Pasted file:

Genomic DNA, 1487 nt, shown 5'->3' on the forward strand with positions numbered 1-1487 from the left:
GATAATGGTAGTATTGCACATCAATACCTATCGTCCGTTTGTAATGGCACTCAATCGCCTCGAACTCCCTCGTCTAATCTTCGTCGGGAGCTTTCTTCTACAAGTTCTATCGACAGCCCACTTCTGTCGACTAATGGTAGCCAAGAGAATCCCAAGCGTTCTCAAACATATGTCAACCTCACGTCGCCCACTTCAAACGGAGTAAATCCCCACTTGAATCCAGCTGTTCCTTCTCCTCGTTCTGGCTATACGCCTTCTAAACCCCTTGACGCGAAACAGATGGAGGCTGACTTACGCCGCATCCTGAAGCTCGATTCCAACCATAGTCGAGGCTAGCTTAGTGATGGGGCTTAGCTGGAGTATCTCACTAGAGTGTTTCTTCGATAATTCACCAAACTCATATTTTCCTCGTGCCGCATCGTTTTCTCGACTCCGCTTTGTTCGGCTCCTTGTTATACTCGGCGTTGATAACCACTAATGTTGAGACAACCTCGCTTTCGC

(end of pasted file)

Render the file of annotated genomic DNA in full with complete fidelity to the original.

Genomic DNA, 1487 nt, shown 5'->3' on the forward strand with positions numbered 1-1487 from the left:
GATAATGGTAGTATTGCACATCAATACCTATCGTCCGTTTGTAATGGCACTCAATCGCCTCGAACTCCCTCGTCTAATCTTCGTCGGGAGCTTTCTTCTACAAGTTCTATCGACAGCCCACTTCTGTCGACTAATGGTAGCCAAGAGAATCCCAAGCGTTCTCAAACATATGTCAACCTCACGTCGCCCACTTCAAACGGAGTAAATCCCCACTTGAATCCAGCTGTTCCTTCTCCTCGTTCTGGCTATACGCCTTCTAAACCCCTTGACGCGAAACAGATGGAGGCTGACTTACGCCGCATCCTGAAGCTCGATTCCAACCATAGTCGAGGCTAGCTTAGTGATGGGGCTTAGCTGGAGTATCTCACTAGAGTGTTTCTTCGATAATTCACCAAACTCATATTTTCCTCGTGCCGCATCGTTTTCTCGACTCCGCTTTGTTCGGCTCCTTGTTATACTCGGCGTTGATAACCACTAATGTTGAGACAACCTCGCTTTCGC